Teleconcussion Assessments Feasible for Football Players

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A remote neurologist assessing football players using a telemedicine robot is feasible for sideline concussion assessments.
A remote neurologist assessing football players using a telemedicine robot is feasible for sideline concussion assessments.

HealthDay News — Teleconcussion assessment with a remote neurologist assessing football players using a telemedicine robot is feasible for sideline concussion assessments, with high levels of agreement with face-to-face providers, according to a study published online March 24 in Neurology.

Bert B. Vargas, MD, from the University of Texas Southwestern Medical Center in Dallas, and colleagues assessed a cohort of 11 consecutive male collegiate football players with suspected concussion using Standardized Assessment of Concussion (SAC), King-Devick test (K-D), and modified Balance Error Scoring System (mBESS). Each athlete was assessed by a remote neurologist using a telemedicine robot with real-time 2-way audiovisual capabilities and by a sideline provider who performed a simultaneous face-to-face assessment. A remove-from-play (RFP) determination was made after the assessment. SAC and mBESS scores were obtained for 6 of the 11 athletes.

The researchers found that in all 6 cases assessed, the teleconcussion and face-to-face SAC were in agreement. There was a mean difference of 0.7 seconds between remote and sideline K-D times. In all 11 cases, remote and sideline K-D were within a 3-second difference. In all 6 cases assessed, remote and sideline mBESS scores were within 3 points. In all 11 cases, RFP decisions were in agreement.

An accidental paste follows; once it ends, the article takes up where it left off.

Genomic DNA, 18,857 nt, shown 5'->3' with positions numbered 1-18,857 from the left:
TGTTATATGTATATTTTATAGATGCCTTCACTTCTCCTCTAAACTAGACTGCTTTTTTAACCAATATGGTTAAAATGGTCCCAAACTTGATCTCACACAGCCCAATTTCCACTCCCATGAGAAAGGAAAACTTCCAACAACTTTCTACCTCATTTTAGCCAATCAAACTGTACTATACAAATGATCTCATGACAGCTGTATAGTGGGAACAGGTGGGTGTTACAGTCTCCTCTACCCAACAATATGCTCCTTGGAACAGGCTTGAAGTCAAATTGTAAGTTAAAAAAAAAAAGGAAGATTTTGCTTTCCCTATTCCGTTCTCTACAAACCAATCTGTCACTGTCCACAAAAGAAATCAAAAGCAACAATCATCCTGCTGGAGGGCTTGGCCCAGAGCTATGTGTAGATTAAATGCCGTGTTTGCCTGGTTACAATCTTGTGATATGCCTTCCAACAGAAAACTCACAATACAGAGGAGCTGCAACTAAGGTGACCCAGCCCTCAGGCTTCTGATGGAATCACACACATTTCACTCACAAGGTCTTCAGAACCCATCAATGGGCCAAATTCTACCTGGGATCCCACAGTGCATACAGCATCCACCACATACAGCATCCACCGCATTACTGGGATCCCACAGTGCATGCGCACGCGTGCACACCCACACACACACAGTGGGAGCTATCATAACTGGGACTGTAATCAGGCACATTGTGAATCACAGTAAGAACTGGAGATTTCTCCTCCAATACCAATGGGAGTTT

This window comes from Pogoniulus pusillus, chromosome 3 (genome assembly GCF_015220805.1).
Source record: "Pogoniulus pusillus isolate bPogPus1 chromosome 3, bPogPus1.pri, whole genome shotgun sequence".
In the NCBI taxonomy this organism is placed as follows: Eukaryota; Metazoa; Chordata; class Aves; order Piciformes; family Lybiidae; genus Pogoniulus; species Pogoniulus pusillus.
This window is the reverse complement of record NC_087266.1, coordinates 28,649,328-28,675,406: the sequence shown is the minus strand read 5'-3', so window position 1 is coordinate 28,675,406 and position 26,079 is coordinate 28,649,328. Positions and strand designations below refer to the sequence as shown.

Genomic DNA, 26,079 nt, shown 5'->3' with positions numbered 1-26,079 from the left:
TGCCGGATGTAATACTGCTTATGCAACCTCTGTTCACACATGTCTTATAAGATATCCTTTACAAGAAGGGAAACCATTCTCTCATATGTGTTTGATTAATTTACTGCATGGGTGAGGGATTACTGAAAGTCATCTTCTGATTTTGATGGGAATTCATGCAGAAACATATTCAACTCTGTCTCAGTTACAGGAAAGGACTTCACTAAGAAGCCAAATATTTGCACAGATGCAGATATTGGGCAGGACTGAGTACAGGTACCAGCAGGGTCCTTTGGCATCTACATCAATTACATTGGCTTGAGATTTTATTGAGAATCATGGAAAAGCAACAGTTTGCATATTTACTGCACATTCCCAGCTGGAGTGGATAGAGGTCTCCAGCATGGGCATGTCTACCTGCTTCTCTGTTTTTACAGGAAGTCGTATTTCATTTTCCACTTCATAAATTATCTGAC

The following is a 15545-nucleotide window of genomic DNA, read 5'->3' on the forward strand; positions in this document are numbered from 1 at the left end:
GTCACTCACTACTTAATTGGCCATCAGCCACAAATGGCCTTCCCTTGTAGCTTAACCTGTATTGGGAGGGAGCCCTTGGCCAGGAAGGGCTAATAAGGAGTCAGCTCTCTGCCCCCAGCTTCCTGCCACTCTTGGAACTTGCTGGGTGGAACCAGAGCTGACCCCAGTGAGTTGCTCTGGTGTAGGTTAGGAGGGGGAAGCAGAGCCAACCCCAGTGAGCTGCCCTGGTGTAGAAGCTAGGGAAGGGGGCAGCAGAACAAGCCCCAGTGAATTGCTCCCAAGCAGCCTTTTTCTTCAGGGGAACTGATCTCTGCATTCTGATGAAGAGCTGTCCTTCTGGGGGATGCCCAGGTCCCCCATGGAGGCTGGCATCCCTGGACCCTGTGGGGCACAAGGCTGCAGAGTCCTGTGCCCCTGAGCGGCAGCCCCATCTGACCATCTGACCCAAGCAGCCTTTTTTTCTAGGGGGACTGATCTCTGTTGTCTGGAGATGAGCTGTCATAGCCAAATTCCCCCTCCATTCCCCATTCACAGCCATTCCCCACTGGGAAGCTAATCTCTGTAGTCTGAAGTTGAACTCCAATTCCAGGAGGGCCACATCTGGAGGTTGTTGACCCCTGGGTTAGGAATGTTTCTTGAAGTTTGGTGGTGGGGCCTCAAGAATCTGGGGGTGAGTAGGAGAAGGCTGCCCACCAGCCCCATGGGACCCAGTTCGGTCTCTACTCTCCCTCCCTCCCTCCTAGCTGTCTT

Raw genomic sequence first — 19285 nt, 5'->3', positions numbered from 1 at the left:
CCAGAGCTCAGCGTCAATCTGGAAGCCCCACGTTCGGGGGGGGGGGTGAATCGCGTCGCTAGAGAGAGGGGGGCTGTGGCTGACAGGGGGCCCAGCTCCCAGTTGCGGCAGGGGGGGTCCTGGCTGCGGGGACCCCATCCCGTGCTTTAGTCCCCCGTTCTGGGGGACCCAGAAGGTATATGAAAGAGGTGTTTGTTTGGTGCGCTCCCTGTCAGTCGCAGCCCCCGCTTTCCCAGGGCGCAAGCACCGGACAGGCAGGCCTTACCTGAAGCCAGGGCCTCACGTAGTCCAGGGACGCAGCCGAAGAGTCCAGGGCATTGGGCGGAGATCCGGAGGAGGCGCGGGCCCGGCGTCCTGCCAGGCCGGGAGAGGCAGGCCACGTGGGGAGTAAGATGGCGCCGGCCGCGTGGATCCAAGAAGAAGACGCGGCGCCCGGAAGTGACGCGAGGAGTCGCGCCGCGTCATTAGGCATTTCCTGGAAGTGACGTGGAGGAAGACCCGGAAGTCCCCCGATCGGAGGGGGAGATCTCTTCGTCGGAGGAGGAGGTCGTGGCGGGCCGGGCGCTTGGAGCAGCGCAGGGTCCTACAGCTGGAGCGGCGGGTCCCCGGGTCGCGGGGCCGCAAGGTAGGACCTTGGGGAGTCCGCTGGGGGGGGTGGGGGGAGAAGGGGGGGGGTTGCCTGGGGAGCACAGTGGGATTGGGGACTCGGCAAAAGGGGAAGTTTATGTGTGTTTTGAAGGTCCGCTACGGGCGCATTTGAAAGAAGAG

"These data suggest a high level of agreement between remote and face-to-face providers with regard to examination findings and RFP determinations," the authors wrote.

One author disclosed financial ties to the pharmaceutical industry.

Reference

Vargas BB, Shepard M, Hentz JG, Kutyreff C, Hershey G, Starling AJ. Feasibility and accuracy of teleconcussion for acute evaluation of suspected concussion. Neurology. 2017;88(16):1580-1583. doi:10.1212/WNL.0000000000003841

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